Writing about QBs is easy story fodder. When things are boring in the offseason, you can always spark some buzz with an article about a QB, especially a new one. Therefore, since the lockout is extended for a few more days (feel free to make a collective groan), I decided to do an article on the “Blaine Train”. After all, as my fellow writer said, “The more Blaine, the better”.
Blaine Gabbert was considered a 5-star recruit out of high school and he was also ranked as the #1 pro-style QB prospect out of high school. At the University of Misssouri, he spent time in his freshman year sitting behind Chase Daniel and Chase Patton. However, in his debut against the Illinois Fighting Illini in 2009, he threw for 313 yards and 3 touchdowns and ran for another. In his junior year, 2010, he threw for 3,186 yards and 16 touchdowns. In the Scouting Combine, 4.61 40 time and scored a 42 on the Wonderlic. He was selected with the 10th overall pick
What he Brings to the Table
Blaine Gabbert is a 6-5, 234 pound QB out of the University of Missouri, who is expected to eventually take over the reins as the Jaguars' face of the franchise. As you may notice, Blaine, is a bit on the tall side, which a contrast to David Garrard and Mark Brunell who are both 6-1. Those extra 4 inches help a QB scan the field and combined with his high Wonderlic score, he can make pre-snap reads and adjustments. His 10 foot broad jump shows his burst, which could be manifested by Blaine suddenly running to the outside of the pocket to avoid a blitzing rusher, allowing him to buy some time to hit Jason Hill downfield for a touchdown.
One criticism of Gabbert is that he tends to feel phantom pressure in the pocket. However, I believe that his perceived jumpiness in the pocket is a product of the spread offensive system that the Mizzou Tigers ran. There seems to be a large amount of short passes and screens that are thrown within a second or two after the snap. Another factor is the fact that he is a dual-threat QB that can make plays with his legs. Most dual-threat QBs like Mike Vick and Donovan McNabb would tend to try and run at first impulse during the early part of their careers, but eventually they both learned to stay in the pocket and become good passers, while others like Vince Young would fall by the wayside. That brings me to my next point. Gabbert is only 21 years old, which means that he has a lot of time to develop as a passer and by the time he starts to hit his prime, he’ll have a large amount of experience as a starter.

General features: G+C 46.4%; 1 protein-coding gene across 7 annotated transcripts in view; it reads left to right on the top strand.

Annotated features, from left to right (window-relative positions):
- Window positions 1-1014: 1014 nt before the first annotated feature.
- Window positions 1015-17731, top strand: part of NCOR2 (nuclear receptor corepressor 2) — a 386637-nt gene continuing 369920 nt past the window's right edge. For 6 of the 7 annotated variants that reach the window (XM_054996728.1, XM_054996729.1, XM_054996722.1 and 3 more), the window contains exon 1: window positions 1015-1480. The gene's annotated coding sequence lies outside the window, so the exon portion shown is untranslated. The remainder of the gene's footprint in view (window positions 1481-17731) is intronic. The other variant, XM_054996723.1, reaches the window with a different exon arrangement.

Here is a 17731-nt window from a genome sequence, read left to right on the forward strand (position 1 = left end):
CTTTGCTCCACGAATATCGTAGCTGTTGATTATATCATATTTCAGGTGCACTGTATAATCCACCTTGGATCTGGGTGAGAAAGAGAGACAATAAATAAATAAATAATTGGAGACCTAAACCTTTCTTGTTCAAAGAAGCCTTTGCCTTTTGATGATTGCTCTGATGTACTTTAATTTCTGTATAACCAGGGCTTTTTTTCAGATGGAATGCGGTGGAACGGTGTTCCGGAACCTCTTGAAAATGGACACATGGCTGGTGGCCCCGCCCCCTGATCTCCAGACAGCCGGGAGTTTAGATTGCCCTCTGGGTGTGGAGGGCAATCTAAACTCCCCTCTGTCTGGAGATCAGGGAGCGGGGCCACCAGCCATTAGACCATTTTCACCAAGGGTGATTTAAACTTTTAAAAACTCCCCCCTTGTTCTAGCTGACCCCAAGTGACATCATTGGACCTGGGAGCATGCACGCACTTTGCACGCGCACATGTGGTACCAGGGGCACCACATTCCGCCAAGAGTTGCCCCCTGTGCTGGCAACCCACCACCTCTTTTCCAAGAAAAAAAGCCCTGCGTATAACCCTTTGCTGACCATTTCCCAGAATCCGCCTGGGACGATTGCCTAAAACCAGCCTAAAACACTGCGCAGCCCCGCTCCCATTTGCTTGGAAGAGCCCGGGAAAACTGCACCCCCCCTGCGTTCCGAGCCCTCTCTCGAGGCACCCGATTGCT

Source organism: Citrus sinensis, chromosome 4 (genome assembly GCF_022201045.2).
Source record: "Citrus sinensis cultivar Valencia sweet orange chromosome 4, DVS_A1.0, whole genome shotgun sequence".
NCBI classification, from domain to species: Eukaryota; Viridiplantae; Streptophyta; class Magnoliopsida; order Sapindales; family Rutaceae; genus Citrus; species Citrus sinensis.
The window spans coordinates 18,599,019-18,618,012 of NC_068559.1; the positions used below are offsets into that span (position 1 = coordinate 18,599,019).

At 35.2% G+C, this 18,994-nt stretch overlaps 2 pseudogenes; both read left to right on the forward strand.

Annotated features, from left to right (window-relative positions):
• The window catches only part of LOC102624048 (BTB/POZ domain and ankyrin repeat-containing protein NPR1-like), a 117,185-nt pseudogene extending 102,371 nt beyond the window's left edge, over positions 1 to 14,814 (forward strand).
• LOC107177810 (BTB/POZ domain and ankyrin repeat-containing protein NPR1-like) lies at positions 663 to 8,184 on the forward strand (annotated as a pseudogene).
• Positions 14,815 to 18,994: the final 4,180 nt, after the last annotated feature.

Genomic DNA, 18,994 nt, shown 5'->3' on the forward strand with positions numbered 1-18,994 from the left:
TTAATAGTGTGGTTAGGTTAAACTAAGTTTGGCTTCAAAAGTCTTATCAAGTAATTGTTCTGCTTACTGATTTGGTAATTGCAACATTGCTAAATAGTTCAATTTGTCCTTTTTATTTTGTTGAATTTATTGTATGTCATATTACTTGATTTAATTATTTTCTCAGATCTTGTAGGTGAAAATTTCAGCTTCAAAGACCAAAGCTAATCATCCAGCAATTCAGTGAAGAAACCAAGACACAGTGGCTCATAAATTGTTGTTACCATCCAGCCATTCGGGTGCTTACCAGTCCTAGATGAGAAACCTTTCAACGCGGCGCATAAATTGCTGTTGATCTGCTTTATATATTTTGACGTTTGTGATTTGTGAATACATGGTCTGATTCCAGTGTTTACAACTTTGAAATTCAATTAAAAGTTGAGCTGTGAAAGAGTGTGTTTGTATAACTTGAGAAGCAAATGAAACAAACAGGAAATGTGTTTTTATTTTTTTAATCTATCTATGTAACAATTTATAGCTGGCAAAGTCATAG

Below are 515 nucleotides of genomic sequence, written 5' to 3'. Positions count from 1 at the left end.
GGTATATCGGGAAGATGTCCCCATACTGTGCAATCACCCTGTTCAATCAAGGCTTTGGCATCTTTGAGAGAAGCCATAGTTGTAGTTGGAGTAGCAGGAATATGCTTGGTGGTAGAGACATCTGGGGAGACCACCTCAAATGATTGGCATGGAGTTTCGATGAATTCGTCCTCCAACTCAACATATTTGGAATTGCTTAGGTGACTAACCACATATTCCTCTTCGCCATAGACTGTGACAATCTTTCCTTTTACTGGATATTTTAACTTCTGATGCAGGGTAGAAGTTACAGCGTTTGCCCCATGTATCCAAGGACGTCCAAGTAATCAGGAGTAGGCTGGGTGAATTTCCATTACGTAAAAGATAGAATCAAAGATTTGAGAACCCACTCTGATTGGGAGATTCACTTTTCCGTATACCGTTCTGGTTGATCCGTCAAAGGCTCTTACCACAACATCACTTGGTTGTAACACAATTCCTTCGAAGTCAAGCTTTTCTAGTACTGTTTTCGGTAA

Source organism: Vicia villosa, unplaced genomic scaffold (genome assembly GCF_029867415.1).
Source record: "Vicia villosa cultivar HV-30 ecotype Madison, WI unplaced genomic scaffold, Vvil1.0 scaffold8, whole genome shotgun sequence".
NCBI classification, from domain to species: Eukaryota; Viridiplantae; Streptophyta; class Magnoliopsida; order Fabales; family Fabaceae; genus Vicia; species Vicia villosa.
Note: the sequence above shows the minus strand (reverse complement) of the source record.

What We Expect:
Blaine Gabbert, like any player drafted in the Top 10, is to become the future face of the franchise, supplanting the incumbent David Garrard. He will probably take mental reps throughout the regular season due to the lockout-shortened offseason. I know everyone is frustrated about David Garrard starting this year, but Gabbert is simply not ready to take on the reins yet. Fortunately, Jaguar fans will get a good look at him in the preseason, but as a warning, don't let the success that he may or may not have make you jump to a conclusion about his career as a whole. Not every QB is a rookie sensation, like Matt Ryan and Joe Flacco. However, by next year, Garrard should be traded off and Gabbert should be groomed as the starter. Hopefully, Gabbert will lead the Jaguars to prolonged success and make Gene Smith look like a genius.
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